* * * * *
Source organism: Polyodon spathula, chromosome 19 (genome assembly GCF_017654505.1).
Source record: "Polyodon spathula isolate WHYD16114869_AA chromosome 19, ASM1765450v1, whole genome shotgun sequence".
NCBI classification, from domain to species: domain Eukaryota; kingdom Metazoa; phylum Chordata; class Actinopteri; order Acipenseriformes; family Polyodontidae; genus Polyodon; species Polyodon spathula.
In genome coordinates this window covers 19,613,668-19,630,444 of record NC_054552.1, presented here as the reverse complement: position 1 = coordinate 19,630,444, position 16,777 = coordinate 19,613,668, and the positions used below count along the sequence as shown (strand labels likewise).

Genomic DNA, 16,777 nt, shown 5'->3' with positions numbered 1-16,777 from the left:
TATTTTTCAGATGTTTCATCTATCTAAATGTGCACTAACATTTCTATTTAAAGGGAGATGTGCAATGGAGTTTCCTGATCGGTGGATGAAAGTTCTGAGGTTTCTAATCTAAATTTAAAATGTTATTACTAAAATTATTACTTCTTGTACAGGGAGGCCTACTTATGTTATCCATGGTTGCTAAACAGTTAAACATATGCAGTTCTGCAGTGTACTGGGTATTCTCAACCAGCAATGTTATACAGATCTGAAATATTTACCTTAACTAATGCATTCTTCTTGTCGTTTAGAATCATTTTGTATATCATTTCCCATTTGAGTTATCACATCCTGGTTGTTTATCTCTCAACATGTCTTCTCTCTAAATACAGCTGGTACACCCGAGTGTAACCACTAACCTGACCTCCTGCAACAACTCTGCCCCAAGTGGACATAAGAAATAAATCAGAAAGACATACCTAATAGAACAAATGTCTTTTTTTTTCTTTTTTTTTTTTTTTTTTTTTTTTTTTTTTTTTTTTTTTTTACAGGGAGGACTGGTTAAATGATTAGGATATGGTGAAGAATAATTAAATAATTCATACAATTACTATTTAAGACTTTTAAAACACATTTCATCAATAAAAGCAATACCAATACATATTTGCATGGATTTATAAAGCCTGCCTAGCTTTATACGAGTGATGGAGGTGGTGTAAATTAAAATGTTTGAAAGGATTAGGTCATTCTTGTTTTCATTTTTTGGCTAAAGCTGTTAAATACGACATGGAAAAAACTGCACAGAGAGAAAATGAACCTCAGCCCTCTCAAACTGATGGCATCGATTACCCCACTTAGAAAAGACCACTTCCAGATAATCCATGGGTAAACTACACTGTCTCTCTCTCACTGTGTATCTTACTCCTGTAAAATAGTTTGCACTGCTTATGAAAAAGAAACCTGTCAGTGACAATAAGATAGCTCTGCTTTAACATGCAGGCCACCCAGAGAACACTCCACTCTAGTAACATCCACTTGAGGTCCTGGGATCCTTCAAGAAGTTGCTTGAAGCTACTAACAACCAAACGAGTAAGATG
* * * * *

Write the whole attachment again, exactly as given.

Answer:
Source organism: Polyodon spathula, chromosome 19 (genome assembly GCF_017654505.1).
Source record: "Polyodon spathula isolate WHYD16114869_AA chromosome 19, ASM1765450v1, whole genome shotgun sequence".
NCBI classification, from domain to species: domain Eukaryota; kingdom Metazoa; phylum Chordata; class Actinopteri; order Acipenseriformes; family Polyodontidae; genus Polyodon; species Polyodon spathula.
In genome coordinates this window covers 19,613,668-19,630,444 of record NC_054552.1, presented here as the reverse complement: position 1 = coordinate 19,630,444, position 16,777 = coordinate 19,613,668, and the positions used below count along the sequence as shown (strand labels likewise).

Genomic DNA, 16,777 nt, shown 5'->3' with positions numbered 1-16,777 from the left:
TATTTTTCAGATGTTTCATCTATCTAAATGTGCACTAACATTTCTATTTAAAGGGAGATGTGCAATGGAGTTTCCTGATCGGTGGATGAAAGTTCTGAGGTTTCTAATCTAAATTTAAAATGTTATTACTAAAATTATTACTTCTTGTACAGGGAGGCCTACTTATGTTATCCATGGTTGCTAAACAGTTAAACATATGCAGTTCTGCAGTGTACTGGGTATTCTCAACCAGCAATGTTATACAGATCTGAAATATTTACCTTAACTAATGCATTCTTCTTGTCGTTTAGAATCATTTTGTATATCATTTCCCATTTGAGTTATCACATCCTGGTTGTTTATCTCTCAACATGTCTTCTCTCTAAATACAGCTGGTACACCCGAGTGTAACCACTAACCTGACCTCCTGCAACAACTCTGCCCCAAGTGGACATAAGAAATAAATCAGAAAGACATACCTAATAGAACAAATGTCTTTTTTTTTCTTTTTTTTTTTTTTTTTTTTTTTTTTTTTTTTTTTTTTTTTACAGGGAGGACTGGTTAAATGATTAGGATATGGTGAAGAATAATTAAATAATTCATACAATTACTATTTAAGACTTTTAAAACACATTTCATCAATAAAAGCAATACCAATACATATTTGCATGGATTTATAAAGCCTGCCTAGCTTTATACGAGTGATGGAGGTGGTGTAAATTAAAATGTTTGAAAGGATTAGGTCATTCTTGTTTTCATTTTTTGGCTAAAGCTGTTAAATACGACATGGAAAAAACTGCACAGAGAGAAAATGAACCTCAGCCCTCTCAAACTGATGGCATCGATTACCCCACTTAGAAAAGACCACTTCCAGATAATCCATGGGTAAACTACACTGTCTCTCTCTCACTGTGTATCTTACTCCTGTAAAATAGTTTGCACTGCTTATGAAAAAGAAACCTGTCAGTGACAATAAGATAGCTCTGCTTTAACATGCAGGCCACCCAGAGAACACTCCACTCTAGTAACATCCACTTGAGGTCCTGGGATCCTTCAAGAAGTTGCTTGAAGCTACTAACAACCAAACGAGTAAGATG